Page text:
Top Ten ATV Trails in Alberta

Alberta offers the ATV rider just about every trail option possible. From massive sand dunes to grasslands and forests that transition to the rolling Rocky Mountain foothills, riders will not be disappointed by the riding available in all corners of the province. With so much terrain to cover and explore for not only ATV’s, but OHV drivers and dirt bike riders, it is hard to decide where to begin. To help you make the most of your recreation playtime, here is our 2021 Top Ten List of Alberta’s best ATV trails.

Castle Park Area – Southern Alberta

Stretching north from Waterton Lakes National Park to just south of Crowsnest Pass, this large backcountry area encompasses Castle Provincial Park and Castle Wildland Park. Best explored from June to October, there are numerous trails throughout the area open to ATV’s, with the Carbondale area offering over 130 km (80 miles) of trails alone. Other highlights here include the Beaver Mines Lake Area, the 32 km (20 mile) Goat Creek Loop and the 29 km (18 mile) return South Drywood Creek Trail. There are numerous campsites scattered throughout this riding area, from primitive wilderness sites to fully developed campgrounds.

Castle Provincial Park, AB

Dutch Creek Area – View from BRMB Maps

Dutch Creek Area – Southern Alberta

North of Coleman, riders can explore a network of trails that snake their way up to Elkford. The Dutch Creek Road offers 18 km (11 miles) of riding with numerous off shoot trails, the North Fork Trail has some challenging routes climbing up into the mountains and into the North Fork Pass while the Sugarloaf Fire Lookout Trail gains 990 metres (3,250 ft) over 8 km (5 miles) to the highest active viewpoint in Canada! The scenery is exceptional, the riding even better.

Grande Prairie – Northern Alberta

ATV riders in Grande Prairie have no shortage of riding options. It is a less than a ten minute drive from the community to the Wapiti River Valley Dunes. Here riders will find a mix of trails; sand, mud and wilderness plus large sand pits and muskeg mud pits, something for everyone. And its close enough to head into town for lunch and back out again! Just 40 km to the south, there are over 115 km (70 miles) of trails at the Big Mountain OHV Area. Roads and cutlines radiate out in every direction; north as far as the Wapiti River, east as far as the Smokey.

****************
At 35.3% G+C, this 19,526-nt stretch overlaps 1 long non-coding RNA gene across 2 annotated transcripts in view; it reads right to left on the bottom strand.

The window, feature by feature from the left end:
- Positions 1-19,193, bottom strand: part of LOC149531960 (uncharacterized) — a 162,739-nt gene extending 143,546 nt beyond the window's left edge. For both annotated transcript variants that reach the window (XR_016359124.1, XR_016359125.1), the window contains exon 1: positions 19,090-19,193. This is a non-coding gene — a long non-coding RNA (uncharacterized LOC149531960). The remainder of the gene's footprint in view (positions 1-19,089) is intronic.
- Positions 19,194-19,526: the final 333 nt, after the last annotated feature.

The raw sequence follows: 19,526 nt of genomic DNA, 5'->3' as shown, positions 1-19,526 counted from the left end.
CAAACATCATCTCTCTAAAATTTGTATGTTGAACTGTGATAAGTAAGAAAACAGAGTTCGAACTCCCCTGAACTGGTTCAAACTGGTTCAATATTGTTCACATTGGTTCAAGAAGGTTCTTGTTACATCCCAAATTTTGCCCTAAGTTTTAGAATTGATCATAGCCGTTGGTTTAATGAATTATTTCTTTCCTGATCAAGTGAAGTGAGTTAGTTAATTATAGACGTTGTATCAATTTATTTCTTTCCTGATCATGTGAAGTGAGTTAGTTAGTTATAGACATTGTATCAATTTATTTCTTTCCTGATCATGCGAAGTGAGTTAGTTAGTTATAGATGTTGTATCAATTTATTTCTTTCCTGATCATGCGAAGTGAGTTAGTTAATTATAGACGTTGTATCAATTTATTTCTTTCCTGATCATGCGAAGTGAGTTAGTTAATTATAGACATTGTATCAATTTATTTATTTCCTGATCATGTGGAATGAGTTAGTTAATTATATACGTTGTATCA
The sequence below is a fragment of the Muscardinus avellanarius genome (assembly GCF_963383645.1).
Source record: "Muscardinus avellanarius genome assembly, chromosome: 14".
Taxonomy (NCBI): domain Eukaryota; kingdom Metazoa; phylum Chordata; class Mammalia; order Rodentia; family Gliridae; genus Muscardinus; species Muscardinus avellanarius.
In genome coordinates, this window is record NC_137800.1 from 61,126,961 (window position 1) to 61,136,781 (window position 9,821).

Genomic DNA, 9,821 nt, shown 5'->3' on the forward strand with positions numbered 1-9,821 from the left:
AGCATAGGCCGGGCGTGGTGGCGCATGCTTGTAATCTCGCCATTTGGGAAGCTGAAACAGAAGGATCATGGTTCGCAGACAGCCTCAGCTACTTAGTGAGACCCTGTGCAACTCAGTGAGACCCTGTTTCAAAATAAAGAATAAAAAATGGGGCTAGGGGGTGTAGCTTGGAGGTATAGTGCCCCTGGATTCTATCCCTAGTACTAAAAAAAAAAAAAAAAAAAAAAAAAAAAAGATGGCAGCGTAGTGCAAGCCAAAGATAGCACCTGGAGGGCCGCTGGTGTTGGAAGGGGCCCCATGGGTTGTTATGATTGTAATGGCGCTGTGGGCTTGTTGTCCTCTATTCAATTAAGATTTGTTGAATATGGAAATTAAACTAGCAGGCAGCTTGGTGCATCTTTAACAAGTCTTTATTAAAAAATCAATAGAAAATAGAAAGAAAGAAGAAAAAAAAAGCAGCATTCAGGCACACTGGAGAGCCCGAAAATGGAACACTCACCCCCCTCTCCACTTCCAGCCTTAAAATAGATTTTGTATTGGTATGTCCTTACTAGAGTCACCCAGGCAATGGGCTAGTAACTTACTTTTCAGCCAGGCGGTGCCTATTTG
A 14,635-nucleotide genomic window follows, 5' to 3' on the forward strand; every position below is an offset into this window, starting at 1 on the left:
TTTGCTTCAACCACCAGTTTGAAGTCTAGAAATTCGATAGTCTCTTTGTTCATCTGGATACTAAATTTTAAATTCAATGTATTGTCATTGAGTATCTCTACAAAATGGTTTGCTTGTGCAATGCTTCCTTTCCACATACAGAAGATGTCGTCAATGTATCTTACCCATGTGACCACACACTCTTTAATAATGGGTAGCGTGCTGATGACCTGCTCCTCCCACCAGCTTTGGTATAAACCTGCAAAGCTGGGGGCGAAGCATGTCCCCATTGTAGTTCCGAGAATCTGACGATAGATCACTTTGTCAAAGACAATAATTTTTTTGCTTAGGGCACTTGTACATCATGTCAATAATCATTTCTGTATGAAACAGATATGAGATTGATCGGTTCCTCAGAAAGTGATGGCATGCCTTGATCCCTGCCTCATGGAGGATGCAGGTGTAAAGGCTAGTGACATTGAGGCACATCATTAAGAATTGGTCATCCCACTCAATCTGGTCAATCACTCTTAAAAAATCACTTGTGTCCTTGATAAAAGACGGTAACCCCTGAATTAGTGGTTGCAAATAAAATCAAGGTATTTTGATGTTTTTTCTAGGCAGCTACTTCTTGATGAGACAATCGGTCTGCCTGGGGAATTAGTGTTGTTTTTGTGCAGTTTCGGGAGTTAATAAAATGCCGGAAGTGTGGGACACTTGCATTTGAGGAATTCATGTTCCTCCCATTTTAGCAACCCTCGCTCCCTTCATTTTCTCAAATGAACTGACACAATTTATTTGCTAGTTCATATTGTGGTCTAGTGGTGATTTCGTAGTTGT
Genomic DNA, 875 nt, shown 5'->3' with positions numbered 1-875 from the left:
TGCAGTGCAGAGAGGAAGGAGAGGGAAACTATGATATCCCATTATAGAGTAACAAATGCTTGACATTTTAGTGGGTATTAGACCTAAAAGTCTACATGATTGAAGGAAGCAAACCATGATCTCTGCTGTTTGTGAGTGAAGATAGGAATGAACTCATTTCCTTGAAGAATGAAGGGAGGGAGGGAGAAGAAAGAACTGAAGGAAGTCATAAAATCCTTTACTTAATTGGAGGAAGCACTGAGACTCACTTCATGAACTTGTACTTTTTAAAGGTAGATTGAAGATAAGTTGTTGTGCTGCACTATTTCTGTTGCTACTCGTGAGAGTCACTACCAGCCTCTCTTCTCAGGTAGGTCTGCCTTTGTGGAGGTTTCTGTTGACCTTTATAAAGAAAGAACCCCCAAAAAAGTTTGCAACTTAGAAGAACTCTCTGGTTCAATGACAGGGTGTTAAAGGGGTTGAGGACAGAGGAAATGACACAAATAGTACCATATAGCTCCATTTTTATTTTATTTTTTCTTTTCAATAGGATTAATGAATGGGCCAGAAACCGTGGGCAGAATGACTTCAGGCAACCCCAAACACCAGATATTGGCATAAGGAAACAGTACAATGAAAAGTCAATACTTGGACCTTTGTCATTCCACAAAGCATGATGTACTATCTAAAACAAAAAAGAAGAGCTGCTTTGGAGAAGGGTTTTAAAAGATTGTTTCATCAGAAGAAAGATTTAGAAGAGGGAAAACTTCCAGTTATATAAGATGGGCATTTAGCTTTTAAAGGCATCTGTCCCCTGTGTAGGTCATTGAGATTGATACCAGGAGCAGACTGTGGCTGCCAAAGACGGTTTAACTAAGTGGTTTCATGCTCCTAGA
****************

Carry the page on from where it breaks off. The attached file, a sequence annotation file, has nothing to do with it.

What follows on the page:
Page 86 – Northern Alberta Backroad Mapbook

High Level – Northern Alberta

High Level offers a little something for everyone; forests, meadows, open plains, dunes, hills or a combination of all of the above! The area around the community is home to Crown land with plenty of cutlines, seismic lines and wagon trails to explore. One popular loop route makes its way southeast towards La Crête and the Machesis Lake Recreation Site before heading north and looping back to the community. To the northwest, Hutch Lake makes a great staging area to explore the myriad of routes up and around Watt Mountain.

Hinton – Central Alberta

There is some excellent ATV riding to be found around Hinton, typically by following Highway 40 south. Not only will riders find some spectacular scenery but they will encounter challenging terrain including seismic lines, old roads and designated ATV trails. Maintained by FRMA, the Gregg Cabin Recreation Area makes a good staging point to explore this large area, east and west of the highway between Hinton and Cadomin. Those looking to head north from town can follow Willow Road (W Road) to Polecat Road (P Road) and over to the Petite Lake campground. The campground makes a perfect staging area to explore the numerous routes and the lake holds stocked rainbow trout.